To be sure, much remains to be done for this potential to be fully realised, but there seems to be a general consensus that this is not a question of IF, but rather of WHEN. The International Monetary Fund (IMF) predicts that by 2041 Turkey will be the world’s 12th largest economy (it is now in 16th place). Considering the fact that of the ten cities in the world with the fastest-growing economy Turkey has four (Izmir, Istanbul, Bursa and Ankara), this forecast is hardly surprising.
In his article published in the December issue of the Stainless Steel World magazine, James Chater has observed that Turkey has many natural advantages that could help it to succeed economically: a large agricultural sector, abundance of minerals, a long coastline and a strategic geographic position. Certain regions are urbanizing rapidly, giving plentiful opportunities to its construction industry. The country also abounds in steel works, refineries, petrochemical plants and shipbuilding works. Other major industries include electrical goods, transport and aerospace.
Turkey’s hot climate makes the country ideal for solar power.
Many of these industries, assets and resources are interrelated. Agriculture depends on fertilizers and, like the process industries, will require more ships if Turkey increases its exports. The country’s coastline, 8,483 km in length, each year attracts millions of tourists whose high numbers and demands have positive effects on the construction and transportation industries, while Turkey’s hot climate makes the country ideal for solar power. Opportunities for the stainless steel industry are therefore numerous. Some of them are yet to be exploited, others imminent, still others already realised or underway.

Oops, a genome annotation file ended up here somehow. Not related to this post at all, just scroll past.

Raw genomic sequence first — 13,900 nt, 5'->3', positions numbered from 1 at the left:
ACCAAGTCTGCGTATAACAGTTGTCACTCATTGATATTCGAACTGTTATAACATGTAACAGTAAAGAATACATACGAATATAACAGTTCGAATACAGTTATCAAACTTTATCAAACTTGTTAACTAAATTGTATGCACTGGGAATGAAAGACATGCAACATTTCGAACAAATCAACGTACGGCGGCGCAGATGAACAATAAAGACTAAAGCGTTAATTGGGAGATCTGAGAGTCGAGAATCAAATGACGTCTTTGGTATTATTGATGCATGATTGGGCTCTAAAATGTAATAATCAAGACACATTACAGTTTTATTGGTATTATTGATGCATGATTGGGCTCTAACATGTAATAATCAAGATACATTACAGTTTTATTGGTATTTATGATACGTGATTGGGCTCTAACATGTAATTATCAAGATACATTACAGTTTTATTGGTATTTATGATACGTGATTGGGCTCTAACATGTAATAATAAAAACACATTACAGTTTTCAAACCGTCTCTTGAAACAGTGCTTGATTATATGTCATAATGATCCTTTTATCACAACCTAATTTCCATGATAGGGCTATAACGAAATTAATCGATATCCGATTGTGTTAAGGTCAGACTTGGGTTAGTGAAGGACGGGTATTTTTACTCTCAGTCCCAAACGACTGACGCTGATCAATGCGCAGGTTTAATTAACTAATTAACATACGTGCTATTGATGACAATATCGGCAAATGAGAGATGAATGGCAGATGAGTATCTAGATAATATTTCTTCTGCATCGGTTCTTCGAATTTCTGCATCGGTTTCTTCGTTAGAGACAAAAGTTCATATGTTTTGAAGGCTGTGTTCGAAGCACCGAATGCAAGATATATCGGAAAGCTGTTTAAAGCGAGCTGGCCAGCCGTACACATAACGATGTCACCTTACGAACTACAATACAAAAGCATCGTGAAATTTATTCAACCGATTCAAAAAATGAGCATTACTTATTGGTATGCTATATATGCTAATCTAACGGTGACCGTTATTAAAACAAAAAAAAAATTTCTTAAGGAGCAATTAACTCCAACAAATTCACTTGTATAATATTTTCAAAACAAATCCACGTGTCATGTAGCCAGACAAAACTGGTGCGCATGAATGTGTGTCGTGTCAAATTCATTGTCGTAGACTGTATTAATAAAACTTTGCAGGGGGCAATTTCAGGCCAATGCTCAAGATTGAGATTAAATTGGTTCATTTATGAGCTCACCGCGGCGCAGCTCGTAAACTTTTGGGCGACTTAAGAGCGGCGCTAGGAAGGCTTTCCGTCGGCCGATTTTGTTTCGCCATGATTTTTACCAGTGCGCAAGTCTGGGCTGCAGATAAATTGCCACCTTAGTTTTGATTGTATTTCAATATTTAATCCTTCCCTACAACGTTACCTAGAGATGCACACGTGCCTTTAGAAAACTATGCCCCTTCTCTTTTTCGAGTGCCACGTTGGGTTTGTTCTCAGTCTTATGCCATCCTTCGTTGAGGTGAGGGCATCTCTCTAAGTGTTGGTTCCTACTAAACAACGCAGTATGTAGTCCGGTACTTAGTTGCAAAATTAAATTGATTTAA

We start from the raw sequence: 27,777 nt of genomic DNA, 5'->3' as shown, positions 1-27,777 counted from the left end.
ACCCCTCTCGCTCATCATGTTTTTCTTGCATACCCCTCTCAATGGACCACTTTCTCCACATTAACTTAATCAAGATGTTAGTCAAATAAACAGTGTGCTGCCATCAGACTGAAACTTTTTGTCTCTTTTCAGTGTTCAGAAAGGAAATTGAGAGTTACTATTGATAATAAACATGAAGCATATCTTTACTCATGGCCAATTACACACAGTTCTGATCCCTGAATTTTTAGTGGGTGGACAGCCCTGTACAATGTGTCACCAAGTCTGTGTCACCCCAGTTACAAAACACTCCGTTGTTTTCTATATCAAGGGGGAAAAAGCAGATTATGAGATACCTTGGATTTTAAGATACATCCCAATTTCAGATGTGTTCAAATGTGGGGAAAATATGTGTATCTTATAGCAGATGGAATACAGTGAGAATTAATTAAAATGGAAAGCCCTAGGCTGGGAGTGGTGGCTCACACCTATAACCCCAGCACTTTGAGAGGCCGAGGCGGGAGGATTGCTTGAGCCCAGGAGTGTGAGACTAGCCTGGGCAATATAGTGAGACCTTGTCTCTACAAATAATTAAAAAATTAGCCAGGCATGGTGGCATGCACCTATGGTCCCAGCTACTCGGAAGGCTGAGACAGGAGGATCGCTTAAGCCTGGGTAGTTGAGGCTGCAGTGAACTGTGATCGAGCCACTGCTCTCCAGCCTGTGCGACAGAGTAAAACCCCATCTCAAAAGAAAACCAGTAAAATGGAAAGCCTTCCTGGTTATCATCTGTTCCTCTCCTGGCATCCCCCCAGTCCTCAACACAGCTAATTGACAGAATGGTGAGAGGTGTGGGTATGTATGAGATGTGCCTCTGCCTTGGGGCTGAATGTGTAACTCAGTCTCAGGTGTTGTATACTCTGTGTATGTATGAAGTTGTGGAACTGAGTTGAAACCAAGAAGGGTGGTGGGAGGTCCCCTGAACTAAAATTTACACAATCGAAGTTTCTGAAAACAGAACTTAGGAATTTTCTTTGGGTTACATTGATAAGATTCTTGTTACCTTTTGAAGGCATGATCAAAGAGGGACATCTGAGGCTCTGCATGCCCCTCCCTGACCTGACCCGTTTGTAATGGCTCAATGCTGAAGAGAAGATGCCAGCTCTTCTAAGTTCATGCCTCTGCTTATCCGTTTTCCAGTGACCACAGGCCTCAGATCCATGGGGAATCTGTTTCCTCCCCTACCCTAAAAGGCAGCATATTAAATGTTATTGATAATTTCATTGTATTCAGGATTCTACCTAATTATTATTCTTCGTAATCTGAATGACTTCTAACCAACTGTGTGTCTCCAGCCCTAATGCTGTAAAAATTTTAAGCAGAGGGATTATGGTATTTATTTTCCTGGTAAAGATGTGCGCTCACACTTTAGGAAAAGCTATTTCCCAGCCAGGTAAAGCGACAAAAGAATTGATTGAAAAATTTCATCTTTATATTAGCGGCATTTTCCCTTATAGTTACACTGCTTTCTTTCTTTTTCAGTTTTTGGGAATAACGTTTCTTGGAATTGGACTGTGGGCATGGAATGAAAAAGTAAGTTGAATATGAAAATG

Falling into the last group are three ambitious infrastructural projects. As James Chater relates in his article, the New (Third) Airport of Istanbul, under construction, is planned to be the world’s largest airport, with a capacity to serve 150 million passengers per annum. It is being built in four stages, and will, on completion, have six runways and four terminal buildings.
The Third Bosphorus Bridge (also known as the Yavuz Sultan Selim Bridge) is a good example of an ambitious infrastructural project currently under construction. When completed, it will be the longest combined motorway/railway bridge in the world.
The Third Bosphorus Bridge (also known as the Yavuz Sultan Selim Bridge) is being built to accommodate rail and motor vehicle transit over the Bosphorus, north of two existing bridges in Istanbul. When completed, it will be the longest combined motorway/railway bridge in the world. The main contractor is Hyundai, and materials used include Macalloy’s 1030 Post Tensioning System consisting of high tensile alloy steel bars finished in carbon chrome or stainless steel.
Turkey has a highly developed railway system. Its Marmaray project in Istanbul comprises an undersea rail tunnel and the modernization of the existing rail network. New rolling stock includes stainless steel trains delivered by a consortium of Bombardier, Siemens, and Nurol. In 2014, stainless steel trains delivered by China were used on the Ankara metro for the first time.
Want to learn more about Turkey and the opportunities it offers for stainless steel? See the December issue of the Stainless Steel World magazine, pp. 28–31, or read the PDF version of James Chater’s article.